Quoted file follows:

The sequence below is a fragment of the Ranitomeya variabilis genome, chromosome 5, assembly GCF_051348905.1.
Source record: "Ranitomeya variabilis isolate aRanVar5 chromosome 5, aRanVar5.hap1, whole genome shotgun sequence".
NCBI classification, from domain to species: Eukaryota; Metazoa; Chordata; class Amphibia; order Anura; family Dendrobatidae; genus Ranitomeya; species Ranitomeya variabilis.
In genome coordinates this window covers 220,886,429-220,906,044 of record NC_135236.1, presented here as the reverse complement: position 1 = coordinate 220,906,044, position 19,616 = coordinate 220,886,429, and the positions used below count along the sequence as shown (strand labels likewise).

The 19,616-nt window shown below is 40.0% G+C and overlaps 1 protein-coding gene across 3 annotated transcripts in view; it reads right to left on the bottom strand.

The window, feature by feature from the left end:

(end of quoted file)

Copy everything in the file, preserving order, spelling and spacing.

The sequence below is a fragment of the Ranitomeya variabilis genome, chromosome 5, assembly GCF_051348905.1.
Source record: "Ranitomeya variabilis isolate aRanVar5 chromosome 5, aRanVar5.hap1, whole genome shotgun sequence".
NCBI classification, from domain to species: Eukaryota; Metazoa; Chordata; class Amphibia; order Anura; family Dendrobatidae; genus Ranitomeya; species Ranitomeya variabilis.
In genome coordinates this window covers 220,886,429-220,906,044 of record NC_135236.1, presented here as the reverse complement: position 1 = coordinate 220,906,044, position 19,616 = coordinate 220,886,429, and the positions used below count along the sequence as shown (strand labels likewise).

The 19,616-nt window shown below is 40.0% G+C and overlaps 1 protein-coding gene across 3 annotated transcripts in view; it reads right to left on the bottom strand.

The window, feature by feature from the left end: